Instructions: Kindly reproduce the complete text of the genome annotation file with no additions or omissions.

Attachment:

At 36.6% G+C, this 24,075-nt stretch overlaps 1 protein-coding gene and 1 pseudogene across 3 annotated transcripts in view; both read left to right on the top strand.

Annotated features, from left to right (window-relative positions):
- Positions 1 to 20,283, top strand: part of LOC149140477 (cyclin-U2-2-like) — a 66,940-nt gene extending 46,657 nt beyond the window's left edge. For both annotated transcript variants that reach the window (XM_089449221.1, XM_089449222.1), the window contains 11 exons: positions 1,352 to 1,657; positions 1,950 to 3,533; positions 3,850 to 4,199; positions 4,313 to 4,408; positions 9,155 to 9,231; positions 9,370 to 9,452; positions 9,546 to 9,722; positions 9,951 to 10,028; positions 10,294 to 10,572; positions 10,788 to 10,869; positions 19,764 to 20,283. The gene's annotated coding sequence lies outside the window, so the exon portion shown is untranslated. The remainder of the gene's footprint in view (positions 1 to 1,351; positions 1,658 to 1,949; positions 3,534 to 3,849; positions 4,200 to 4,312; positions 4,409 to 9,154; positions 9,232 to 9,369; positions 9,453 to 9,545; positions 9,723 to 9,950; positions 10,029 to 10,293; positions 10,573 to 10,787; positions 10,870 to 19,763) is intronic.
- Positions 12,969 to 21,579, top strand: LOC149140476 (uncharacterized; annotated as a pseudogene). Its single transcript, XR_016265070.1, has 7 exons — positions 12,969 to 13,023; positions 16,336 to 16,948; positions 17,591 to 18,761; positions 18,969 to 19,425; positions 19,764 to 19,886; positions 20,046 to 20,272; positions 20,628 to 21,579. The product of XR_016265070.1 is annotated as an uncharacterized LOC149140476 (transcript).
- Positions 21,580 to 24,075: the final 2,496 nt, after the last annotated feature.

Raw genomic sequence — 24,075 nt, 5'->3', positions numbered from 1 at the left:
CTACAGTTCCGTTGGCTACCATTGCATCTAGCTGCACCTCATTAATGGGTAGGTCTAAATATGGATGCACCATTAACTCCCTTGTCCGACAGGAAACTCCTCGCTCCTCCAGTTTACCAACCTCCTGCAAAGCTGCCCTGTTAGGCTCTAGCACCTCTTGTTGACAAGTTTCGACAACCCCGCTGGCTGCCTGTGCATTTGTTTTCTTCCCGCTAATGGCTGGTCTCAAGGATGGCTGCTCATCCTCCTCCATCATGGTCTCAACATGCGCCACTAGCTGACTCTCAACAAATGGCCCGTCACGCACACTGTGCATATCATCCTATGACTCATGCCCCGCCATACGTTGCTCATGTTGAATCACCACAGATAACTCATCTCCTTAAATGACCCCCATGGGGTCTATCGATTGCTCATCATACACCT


At 36.6% G+C, this 24,075-nt stretch overlaps 1 protein-coding gene and 1 pseudogene across 3 annotated transcripts in view; both read left to right on the top strand.

Annotated features, from left to right (window-relative positions):
- Positions 1 to 20,283, top strand: part of LOC149140477 (cyclin-U2-2-like) — a 66,940-nt gene extending 46,657 nt beyond the window's left edge. For both annotated transcript variants that reach the window (XM_089449221.1, XM_089449222.1), the window contains 11 exons: positions 1,352 to 1,657; positions 1,950 to 3,533; positions 3,850 to 4,199; positions 4,313 to 4,408; positions 9,155 to 9,231; positions 9,370 to 9,452; positions 9,546 to 9,722; positions 9,951 to 10,028; positions 10,294 to 10,572; positions 10,788 to 10,869; positions 19,764 to 20,283. The gene's annotated coding sequence lies outside the window, so the exon portion shown is untranslated. The remainder of the gene's footprint in view (positions 1 to 1,351; positions 1,658 to 1,949; positions 3,534 to 3,849; positions 4,200 to 4,312; positions 4,409 to 9,154; positions 9,232 to 9,369; positions 9,453 to 9,545; positions 9,723 to 9,950; positions 10,029 to 10,293; positions 10,573 to 10,787; positions 10,870 to 19,763) is intronic.
- Positions 12,969 to 21,579, top strand: LOC149140476 (uncharacterized; annotated as a pseudogene). Its single transcript, XR_016265070.1, has 7 exons — positions 12,969 to 13,023; positions 16,336 to 16,948; positions 17,591 to 18,761; positions 18,969 to 19,425; positions 19,764 to 19,886; positions 20,046 to 20,272; positions 20,628 to 21,579. The product of XR_016265070.1 is annotated as an uncharacterized LOC149140476 (transcript).
- Positions 21,580 to 24,075: the final 2,496 nt, after the last annotated feature.

Raw genomic sequence — 24,075 nt, 5'->3', positions numbered from 1 at the left:
CTACAGTTCCGTTGGCTACCATTGCATCTAGCTGCACCTCATTAATGGGTAGGTCTAAATATGGATGCACCATTAACTCCCTTGTCCGACAGGAAACTCCTCGCTCCTCCAGTTTACCAACCTCCTGCAAAGCTGCCCTGTTAGGCTCTAGCACCTCTTGTTGACAAGTTTCGACAACCCCGCTGGCTGCCTGTGCATTTGTTTTCTTCCCGCTAATGGCTGGTCTCAAGGATGGCTGCTCATCCTCCTCCATCATGGTCTCAACATGCGCCACTAGCTGACTCTCAACAAATGGCCCGTCACGCACACTGTGCATATCATCCTATGACTCATGCCCCGCCATACGTTGCTCATGTTGAATCACCACAGATAACTCATCTCCTTAAATGACCCCCATGGGGTCTATCGATTGCTCATCATACACCT